Tim Delaney, President and CEO of the National Council of Nonprofits, put the LA County action in context: “Research shows that for too long, governments at all levels that hire nonprofits to perform services have been shortchanging nonprofits, forcing foundations and individuals to subsidize the funding gaps when governments fail to pay their fair share.” Delaney continued, “The most populous county in America has declared that nonprofits must be considered and treated as key partners with government in implementing programs that provide critical services to the public, such as health care, human services, and housing-related services.”
The OMB Uniform Guidance went into effect on December 26, 2014. It requires governments at all levels – local, state, tribal, and federal – that hire nonprofits to deliver services to reimburse nonprofits for the reasonable indirect costs (sometimes called “overhead” or “administrative” costs) they incur on behalf of governments when federal dollars are part in the mix. The motion by the LA County Board of Supervisors both embraces this new requirement and makes a strong statement about the partnership between governments and nonprofits that work together to serve the same constituents in the same community.
Academics and Philanthropic Stakeholders Debate Donor Advised Funds
The Council is constantly keeping a pulse on current issues and trends among community foundations, as well as potential issues and trends in the future. As key issues that affect community foundations continue to bubble, the Council is listening closely to the voices of community foundations through the conversations that occur on the Exchange, and the thoughts of those who serve on our numerous committees.
We encourage community foundations to reach out to us and share your thoughts with us on these issues.
Two recent gatherings demonstrate that the academic conversation on how donor advised funds (DAFs) are regulated continues to build. These conversations also highlight the Council’s concerns over a broader trend of the questioning of endowed philanthropy—which could lead to real policy threats from Capitol Hill down the road.
Boston College of Law School Forum on Philanthropy & the Public Good
On October 23rd, several members of the Council’s policy and legal team attended a one-day academic conference hosted by the director of the Forum, Ray Madoff, entitled, “The Rise of Donor-Advised Funds: Should Congress Respond?”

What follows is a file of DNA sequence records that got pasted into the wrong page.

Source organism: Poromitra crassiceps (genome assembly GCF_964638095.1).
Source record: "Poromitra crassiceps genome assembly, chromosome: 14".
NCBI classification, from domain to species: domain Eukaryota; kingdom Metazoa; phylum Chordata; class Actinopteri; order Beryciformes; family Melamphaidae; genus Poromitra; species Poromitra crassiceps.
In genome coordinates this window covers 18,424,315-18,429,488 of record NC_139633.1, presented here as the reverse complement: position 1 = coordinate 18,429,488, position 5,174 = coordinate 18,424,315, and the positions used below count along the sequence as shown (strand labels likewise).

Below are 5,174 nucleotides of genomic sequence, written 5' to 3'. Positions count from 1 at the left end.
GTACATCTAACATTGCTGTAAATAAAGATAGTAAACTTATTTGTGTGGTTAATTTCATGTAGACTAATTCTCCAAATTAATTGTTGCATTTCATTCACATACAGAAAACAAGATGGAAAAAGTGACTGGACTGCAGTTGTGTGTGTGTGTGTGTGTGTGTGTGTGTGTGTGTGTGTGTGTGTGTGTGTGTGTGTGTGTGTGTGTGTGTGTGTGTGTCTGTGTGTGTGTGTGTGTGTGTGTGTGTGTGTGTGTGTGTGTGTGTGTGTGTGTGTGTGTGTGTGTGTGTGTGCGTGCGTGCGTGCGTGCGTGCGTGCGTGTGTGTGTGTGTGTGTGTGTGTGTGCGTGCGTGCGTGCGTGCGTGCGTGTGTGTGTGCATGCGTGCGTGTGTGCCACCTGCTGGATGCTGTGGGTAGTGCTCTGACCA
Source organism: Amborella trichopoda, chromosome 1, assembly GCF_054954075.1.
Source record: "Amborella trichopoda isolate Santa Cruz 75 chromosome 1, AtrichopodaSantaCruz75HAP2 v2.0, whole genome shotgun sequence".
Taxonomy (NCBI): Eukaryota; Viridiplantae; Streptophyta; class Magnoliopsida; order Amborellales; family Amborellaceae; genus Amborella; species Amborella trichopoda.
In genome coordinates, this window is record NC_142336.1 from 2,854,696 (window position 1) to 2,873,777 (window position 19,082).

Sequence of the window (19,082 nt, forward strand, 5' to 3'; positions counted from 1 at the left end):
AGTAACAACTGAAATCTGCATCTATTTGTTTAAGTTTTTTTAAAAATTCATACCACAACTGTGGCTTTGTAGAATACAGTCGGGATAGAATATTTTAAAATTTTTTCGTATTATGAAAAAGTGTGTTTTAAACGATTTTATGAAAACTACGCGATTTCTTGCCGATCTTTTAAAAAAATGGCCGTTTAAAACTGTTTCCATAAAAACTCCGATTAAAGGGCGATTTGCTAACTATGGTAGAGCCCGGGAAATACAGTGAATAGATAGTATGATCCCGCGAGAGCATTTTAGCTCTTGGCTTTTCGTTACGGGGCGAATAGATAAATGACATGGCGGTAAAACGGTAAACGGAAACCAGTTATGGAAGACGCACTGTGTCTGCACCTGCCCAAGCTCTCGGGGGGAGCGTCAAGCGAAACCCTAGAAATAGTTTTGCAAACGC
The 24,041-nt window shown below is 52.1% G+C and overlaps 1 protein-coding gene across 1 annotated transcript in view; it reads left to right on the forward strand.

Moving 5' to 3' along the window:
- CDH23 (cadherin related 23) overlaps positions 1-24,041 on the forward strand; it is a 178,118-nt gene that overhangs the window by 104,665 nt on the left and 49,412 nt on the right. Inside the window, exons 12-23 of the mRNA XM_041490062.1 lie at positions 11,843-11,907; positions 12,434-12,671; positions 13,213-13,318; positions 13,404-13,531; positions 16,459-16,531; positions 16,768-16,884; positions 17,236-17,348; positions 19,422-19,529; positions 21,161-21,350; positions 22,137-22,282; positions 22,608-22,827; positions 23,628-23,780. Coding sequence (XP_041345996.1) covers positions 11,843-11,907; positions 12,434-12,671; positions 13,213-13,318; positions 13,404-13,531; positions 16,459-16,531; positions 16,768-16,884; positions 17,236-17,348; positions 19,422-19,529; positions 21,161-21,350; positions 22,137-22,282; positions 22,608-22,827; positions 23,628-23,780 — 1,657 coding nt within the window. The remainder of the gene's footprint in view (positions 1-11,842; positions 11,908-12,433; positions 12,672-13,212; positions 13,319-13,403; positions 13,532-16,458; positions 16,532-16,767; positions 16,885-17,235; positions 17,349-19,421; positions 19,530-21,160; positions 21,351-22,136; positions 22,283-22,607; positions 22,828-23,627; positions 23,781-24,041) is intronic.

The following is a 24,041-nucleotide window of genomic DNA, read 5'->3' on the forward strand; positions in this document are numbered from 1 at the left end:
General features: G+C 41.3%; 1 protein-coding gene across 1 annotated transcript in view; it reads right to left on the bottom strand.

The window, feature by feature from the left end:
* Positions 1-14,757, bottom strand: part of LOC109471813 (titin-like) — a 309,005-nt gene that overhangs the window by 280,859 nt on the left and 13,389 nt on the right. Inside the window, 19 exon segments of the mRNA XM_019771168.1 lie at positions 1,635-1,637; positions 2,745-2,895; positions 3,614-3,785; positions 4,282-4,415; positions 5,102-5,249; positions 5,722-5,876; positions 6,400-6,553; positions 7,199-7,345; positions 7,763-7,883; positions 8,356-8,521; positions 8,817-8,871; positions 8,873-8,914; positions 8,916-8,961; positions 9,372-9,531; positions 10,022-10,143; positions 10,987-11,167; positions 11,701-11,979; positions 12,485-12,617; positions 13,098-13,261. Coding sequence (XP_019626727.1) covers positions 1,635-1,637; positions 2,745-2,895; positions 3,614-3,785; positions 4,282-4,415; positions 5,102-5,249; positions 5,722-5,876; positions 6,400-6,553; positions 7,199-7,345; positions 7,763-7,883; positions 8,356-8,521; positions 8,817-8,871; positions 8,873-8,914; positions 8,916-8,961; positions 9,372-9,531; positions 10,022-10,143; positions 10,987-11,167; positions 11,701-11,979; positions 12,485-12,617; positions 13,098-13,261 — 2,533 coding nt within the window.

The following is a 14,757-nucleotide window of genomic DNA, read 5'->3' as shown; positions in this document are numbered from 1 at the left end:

The morning kicked off with academics discussing their research on the historic roots of donor-advised funds and behavioral economics perspective on charitable giving through DAFs. A mid-day Congressional panel was asked what policies Congress might have in the works that would impact DAFs. While staffers could not point to any imminent policy threats to DAFs, the conversation highlighted concerns some Members and top Congressional staff have over how much control DAF donors continue to exercise after the fund’s creation. This questioning of donors and the level of control they maintain after making a gift and receiving a donation embodies what the Council refers to as “skepticism about the individual.”
The afternoon included two debates: should Congress further regulate DAFs, and if so, should they distinguish between commercial DAFs and DAFs managed by community foundations? These are the very questions we are seeing raised by skeptics of donor-advised funds—and all endowed funds—more broadly. The questioning of endowed funds, “skepticism of institutions,” becomes a real threat in proposed policies such as a DAF payout or restrictions on when and how endowments must be spent.
Additional information about the Forum on Philanthropy and the Public Good can be found here.
Urban Institute Tax Policy & Charities Initiative
In his latest publication for Urban Institute’s Tax Policy and Charities Initiative, Gene Steuerle and his colleague Ellen Steele summarize another DAF conversation hosted by Urban Institute this past June, “Donor Advised Funds: How Have They Changed Philanthropy?” The purpose of the June discussion was not to hone in on new Congressional regulations, but to discern policy issues surrounding DAFs, explore how these issues differed from those surrounding endowments in general, and identify research opportunities moving forward.
Department of Education Clarifies Financial Aid Provision
Recently, the U.S. Department of Education (ED) provided clarification on implementing the Ability to Benefit (ATB) provision in response to concerns and recommendations from many institutions and advocates.
The ATB provides an entry point into higher education for low-skilled adults by allowing access to federal financial aid to students who lack a high school diploma (or equivalent) so long as they are able to either complete six hours of credit or pass an exam while enrolled in a career pathway program.